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Proceedings Paper

Learning visual balance from large-scale datasets of aesthetically highly rated images
Author(s): Ali Jahanian; S.V.N. Vishwanathan; Jan P. Allebach
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Paper Abstract

The concept of visual balance is innate for humans, and influences how we perceive visual aesthetics and cognize harmony. Although visual balance is a vital principle of design and taught in schools of designs, it is barely quantified. On the other hand, with emergence of automantic/semi-automatic visual designs for self-publishing, learning visual balance and computationally modeling it, may escalate aesthetics of such designs. In this paper, we present how questing for understanding visual balance inspired us to revisit one of the well-known theories in visual arts, the so called theory of “visual rightness”, elucidated by Arnheim. We define Arnheim’s hypothesis as a design mining problem with the goal of learning visual balance from work of professionals. We collected a dataset of 120K images that are aesthetically highly rated, from a professional photography website. We then computed factors that contribute to visual balance based on the notion of visual saliency. We fitted a mixture of Gaussians to the saliency maps of the images, and obtained the hotspots of the images. Our inferred Gaussians align with Arnheim’s hotspots, and confirm his theory. Moreover, the results support the viability of the center of mass, symmetry, as well as the Rule of Thirds in our dataset.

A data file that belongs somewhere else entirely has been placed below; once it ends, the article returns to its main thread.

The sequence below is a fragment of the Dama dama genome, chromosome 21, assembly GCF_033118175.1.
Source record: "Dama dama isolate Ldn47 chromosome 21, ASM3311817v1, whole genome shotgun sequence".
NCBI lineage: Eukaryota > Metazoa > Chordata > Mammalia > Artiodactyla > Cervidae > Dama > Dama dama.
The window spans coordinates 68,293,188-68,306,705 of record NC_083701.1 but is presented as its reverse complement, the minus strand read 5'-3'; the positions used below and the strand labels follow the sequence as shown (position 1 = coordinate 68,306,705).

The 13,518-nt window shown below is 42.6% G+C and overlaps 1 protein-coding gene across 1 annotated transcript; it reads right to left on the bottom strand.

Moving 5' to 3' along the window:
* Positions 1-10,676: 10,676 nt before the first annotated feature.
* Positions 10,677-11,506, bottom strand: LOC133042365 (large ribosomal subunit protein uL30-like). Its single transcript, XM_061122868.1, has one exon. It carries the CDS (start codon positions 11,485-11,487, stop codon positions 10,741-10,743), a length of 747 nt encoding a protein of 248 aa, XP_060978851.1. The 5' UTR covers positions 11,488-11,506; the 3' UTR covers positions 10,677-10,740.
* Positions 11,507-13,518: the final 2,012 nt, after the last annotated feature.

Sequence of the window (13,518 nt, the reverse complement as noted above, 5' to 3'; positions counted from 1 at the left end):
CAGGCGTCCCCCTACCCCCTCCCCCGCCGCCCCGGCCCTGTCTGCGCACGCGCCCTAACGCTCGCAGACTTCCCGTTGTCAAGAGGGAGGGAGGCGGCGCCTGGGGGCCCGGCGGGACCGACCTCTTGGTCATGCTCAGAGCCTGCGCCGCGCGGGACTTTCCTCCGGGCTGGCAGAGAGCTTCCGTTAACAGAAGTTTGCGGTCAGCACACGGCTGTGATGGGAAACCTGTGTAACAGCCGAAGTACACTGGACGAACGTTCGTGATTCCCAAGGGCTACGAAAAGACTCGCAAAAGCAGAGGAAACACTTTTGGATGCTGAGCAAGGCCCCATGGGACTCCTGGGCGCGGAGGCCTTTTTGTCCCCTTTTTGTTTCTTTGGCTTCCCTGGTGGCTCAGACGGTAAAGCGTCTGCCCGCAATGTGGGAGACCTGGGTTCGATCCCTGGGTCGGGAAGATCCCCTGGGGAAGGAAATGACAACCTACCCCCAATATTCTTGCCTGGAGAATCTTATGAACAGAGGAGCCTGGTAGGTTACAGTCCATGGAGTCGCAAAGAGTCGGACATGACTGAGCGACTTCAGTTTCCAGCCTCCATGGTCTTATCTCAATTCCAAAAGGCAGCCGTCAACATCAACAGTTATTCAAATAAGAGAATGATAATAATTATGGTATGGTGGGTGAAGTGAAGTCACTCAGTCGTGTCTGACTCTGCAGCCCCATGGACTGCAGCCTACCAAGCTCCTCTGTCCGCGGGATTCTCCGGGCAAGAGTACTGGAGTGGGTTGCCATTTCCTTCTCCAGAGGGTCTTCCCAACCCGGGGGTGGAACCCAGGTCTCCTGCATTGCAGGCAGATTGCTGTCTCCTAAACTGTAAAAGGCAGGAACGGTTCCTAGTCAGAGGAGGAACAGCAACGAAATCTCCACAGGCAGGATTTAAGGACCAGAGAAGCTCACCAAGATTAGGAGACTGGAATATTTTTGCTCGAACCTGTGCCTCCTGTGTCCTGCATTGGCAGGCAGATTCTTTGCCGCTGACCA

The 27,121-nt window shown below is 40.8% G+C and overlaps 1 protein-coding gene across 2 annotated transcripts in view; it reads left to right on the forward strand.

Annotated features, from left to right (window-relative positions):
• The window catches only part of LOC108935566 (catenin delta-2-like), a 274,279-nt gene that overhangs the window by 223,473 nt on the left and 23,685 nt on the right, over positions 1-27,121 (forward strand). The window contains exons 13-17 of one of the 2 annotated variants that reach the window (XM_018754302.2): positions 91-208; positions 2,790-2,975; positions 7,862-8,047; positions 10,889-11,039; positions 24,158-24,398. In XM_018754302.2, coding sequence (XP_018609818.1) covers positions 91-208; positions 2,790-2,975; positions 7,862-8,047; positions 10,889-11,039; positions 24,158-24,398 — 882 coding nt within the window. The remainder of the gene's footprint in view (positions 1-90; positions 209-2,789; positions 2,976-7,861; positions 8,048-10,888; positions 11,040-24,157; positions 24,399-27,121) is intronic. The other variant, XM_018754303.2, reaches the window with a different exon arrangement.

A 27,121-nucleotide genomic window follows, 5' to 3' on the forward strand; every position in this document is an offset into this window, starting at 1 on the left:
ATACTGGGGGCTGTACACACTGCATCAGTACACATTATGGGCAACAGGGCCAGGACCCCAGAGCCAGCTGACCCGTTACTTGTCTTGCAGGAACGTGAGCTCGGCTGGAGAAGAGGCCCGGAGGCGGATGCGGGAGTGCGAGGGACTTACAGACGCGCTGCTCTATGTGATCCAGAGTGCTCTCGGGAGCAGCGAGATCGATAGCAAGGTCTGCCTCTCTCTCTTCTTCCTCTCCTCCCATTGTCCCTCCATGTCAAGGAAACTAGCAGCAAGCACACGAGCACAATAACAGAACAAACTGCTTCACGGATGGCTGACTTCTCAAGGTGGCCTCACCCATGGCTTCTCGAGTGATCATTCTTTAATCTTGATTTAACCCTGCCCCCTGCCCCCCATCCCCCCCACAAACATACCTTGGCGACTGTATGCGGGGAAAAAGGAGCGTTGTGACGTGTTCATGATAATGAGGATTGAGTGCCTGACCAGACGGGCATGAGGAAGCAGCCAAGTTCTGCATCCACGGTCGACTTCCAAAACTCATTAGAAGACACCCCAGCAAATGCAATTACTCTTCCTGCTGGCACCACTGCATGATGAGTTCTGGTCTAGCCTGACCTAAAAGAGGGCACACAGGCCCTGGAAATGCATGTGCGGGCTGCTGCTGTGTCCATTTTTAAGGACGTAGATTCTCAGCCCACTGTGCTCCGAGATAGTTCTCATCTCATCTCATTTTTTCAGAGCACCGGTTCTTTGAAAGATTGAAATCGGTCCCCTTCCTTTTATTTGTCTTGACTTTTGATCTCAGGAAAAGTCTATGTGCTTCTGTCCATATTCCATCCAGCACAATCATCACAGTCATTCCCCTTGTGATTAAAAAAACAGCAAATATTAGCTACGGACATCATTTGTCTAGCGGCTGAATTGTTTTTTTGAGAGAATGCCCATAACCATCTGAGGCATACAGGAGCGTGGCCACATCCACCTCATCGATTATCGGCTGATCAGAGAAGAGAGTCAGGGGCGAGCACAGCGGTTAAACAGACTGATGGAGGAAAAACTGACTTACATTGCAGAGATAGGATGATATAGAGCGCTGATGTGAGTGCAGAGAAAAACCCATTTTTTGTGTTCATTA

Paper Details

Date Published: 17 March 2015
PDF: 9 pages
Proc. SPIE 9394, Human Vision and Electronic Imaging XX, 93940Y (17 March 2015); doi: 10.1117/12.2084548
Show Author Affiliations
Ali Jahanian, Purdue Univ. (United States)
S.V.N. Vishwanathan, Purdue Univ. (United States)
Jan P. Allebach, Purdue Univ. (United States)


Published in SPIE Proceedings Vol. 9394:
Human Vision and Electronic Imaging XX
Bernice E. Rogowitz; Thrasyvoulos N. Pappas; Huib de Ridder, Editor(s)

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